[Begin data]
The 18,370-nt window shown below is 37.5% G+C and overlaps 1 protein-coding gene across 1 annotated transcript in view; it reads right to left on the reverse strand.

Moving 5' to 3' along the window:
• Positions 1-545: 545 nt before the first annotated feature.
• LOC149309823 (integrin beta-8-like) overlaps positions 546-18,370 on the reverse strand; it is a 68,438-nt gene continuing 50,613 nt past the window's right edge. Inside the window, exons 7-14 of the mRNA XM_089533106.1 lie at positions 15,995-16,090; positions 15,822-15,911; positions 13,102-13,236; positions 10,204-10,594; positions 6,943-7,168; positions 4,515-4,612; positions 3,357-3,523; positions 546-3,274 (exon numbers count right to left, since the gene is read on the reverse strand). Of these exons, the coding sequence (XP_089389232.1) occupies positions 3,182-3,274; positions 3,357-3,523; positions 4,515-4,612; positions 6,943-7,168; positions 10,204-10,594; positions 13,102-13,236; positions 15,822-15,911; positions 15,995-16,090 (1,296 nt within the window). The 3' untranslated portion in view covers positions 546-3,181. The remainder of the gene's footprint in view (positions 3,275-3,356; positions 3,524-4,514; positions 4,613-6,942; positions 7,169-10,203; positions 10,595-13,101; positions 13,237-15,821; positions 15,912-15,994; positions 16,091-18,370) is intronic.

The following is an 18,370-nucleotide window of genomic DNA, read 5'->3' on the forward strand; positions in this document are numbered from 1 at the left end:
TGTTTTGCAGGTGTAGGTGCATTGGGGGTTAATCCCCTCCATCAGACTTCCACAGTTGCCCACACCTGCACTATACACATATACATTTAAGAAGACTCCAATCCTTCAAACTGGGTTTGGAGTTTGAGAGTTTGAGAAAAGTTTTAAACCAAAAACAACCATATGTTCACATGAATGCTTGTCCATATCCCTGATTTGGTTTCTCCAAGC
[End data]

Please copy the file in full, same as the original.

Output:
The 18,370-nt window shown below is 37.5% G+C and overlaps 1 protein-coding gene across 1 annotated transcript in view; it reads right to left on the reverse strand.

Moving 5' to 3' along the window:
• Positions 1-545: 545 nt before the first annotated feature.
• LOC149309823 (integrin beta-8-like) overlaps positions 546-18,370 on the reverse strand; it is a 68,438-nt gene continuing 50,613 nt past the window's right edge. Inside the window, exons 7-14 of the mRNA XM_089533106.1 lie at positions 15,995-16,090; positions 15,822-15,911; positions 13,102-13,236; positions 10,204-10,594; positions 6,943-7,168; positions 4,515-4,612; positions 3,357-3,523; positions 546-3,274 (exon numbers count right to left, since the gene is read on the reverse strand). Of these exons, the coding sequence (XP_089389232.1) occupies positions 3,182-3,274; positions 3,357-3,523; positions 4,515-4,612; positions 6,943-7,168; positions 10,204-10,594; positions 13,102-13,236; positions 15,822-15,911; positions 15,995-16,090 (1,296 nt within the window). The 3' untranslated portion in view covers positions 546-3,181. The remainder of the gene's footprint in view (positions 3,275-3,356; positions 3,524-4,514; positions 4,613-6,942; positions 7,169-10,203; positions 10,595-13,101; positions 13,237-15,821; positions 15,912-15,994; positions 16,091-18,370) is intronic.

The following is an 18,370-nucleotide window of genomic DNA, read 5'->3' on the forward strand; positions in this document are numbered from 1 at the left end:
TGTTTTGCAGGTGTAGGTGCATTGGGGGTTAATCCCCTCCATCAGACTTCCACAGTTGCCCACACCTGCACTATACACATATACATTTAAGAAGACTCCAATCCTTCAAACTGGGTTTGGAGTTTGAGAGTTTGAGAAAAGTTTTAAACCAAAAACAACCATATGTTCACATGAATGCTTGTCCATATCCCTGATTTGGTTTCTCCAAGC